When I was younger, until around the age of fourteen, my twin brother and older sister spent a majority of their time brainstorming cruel and creative ways to prank and terrify me. Scaring me when I was younger was not that difficult to do however, as I still slept with two nightlights in my room and insisted on my parents checking every crevasse of my bedroom before I was content, and felt safe enough to call it a night and go to sleep. While my siblings found a new way to horrify me and ensure I slept with my lights on at least three times a week, there was one particular prank they did not plan and it still frightens me to this day.
My parents had gone to Alaska on a vacation and brought me back a traditional, porcelain Eskimo doll. I was never the type to play with dolls, so I made them put it on its stand on the top shelf of my room, directly across from my bed. I hated the way the doll stared at me, so I protested having it in my room, until I realized my parents were disappointed that I hated my gift so much. So I kept it in my room, but moved it closer to my bed so I would not have to keep staring at it every night before going to sleep, and turned it so it faced the wall.
My siblings knew how much I hated having the doll in my room, so one night while I was asleep, they came in to my room and put all of our dolls from the toy box in the basement across my shelf and lined them up around my bed so they were facing me. To top it off, they removed the stuffed animal I slept with every night and replaced it with the Eskimo doll. Halfway through the night I sprawled out on my twin bed, making the Eskimo fall to the ground. When it fell, its right leg broke off and landed right next to it.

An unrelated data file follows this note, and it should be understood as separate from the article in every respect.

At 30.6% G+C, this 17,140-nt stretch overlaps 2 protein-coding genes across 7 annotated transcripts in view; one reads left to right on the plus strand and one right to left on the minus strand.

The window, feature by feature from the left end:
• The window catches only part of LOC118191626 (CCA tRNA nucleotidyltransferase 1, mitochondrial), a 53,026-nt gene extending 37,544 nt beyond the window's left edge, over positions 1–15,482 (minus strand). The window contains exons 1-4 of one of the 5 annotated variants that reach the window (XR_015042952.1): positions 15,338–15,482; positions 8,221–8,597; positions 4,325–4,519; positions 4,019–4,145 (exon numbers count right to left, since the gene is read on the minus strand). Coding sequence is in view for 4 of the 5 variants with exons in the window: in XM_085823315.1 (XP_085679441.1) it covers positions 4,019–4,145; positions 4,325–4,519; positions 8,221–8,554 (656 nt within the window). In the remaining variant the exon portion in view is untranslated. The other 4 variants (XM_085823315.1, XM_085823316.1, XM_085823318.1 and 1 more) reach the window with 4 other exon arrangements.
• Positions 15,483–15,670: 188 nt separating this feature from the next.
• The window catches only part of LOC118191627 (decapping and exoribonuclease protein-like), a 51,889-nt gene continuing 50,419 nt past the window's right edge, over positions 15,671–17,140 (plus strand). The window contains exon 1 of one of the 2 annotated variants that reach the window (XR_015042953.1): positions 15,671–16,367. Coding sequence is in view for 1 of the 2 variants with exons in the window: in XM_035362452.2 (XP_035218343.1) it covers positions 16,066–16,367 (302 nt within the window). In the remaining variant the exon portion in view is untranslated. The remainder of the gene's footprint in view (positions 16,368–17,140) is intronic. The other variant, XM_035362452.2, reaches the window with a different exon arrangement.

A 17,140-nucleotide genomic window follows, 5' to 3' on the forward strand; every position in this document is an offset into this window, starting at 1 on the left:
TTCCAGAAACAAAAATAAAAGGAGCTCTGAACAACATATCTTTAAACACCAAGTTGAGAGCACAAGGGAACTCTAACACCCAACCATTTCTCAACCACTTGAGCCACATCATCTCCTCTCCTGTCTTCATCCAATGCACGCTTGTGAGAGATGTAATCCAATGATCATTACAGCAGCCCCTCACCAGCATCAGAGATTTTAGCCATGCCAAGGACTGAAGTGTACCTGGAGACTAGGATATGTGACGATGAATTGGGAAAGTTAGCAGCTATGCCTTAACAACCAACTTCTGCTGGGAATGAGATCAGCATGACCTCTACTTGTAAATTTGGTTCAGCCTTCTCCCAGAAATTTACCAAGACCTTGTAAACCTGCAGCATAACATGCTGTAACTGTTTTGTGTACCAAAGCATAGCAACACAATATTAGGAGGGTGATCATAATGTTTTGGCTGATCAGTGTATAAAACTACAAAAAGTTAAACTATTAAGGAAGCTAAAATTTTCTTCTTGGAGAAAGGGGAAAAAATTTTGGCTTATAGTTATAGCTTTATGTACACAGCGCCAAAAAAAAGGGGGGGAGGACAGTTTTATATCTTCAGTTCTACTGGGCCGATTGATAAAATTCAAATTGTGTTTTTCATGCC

When I woke up the next morning I screamed and was terrified of the dozens of eyes staring back at me and watching me. I was initially scared that the Eskimo had somehow moved from its place on the shelf and had dived down onto the ground, but my parents forced my siblings to explain what they had done.
I refused to step foot into my room while all of the dolls were in it, so my parents had my siblings move them out and put the doll back on the shelf, with the right leg next to it, so my mom could glue it on later. My siblings had moved the doll back to its original position, facing across from my bed on the shelf and I had trouble going to bed that night, because the Eskimo’s constant gaze felt unsettling.
The next morning my mom came to glue the dolls leg back on, but both legs were intact, with the doll standing on its own without its stand, and its right arm now placed beside it. My mom thought I had simply gotten the two limbs confused, but my siblings saw the doll as well and saw the leg broken off the doll.
To this day my parents insist on keeping the doll in the room – I think my whole family enjoys scaring me – with its arm lying next to the stand. Every so often I wake up and the doll is rotated just a little bit away from my bed and sometimes its arm appears further away on the shelf, or on the opposite side of the doll than where I left it.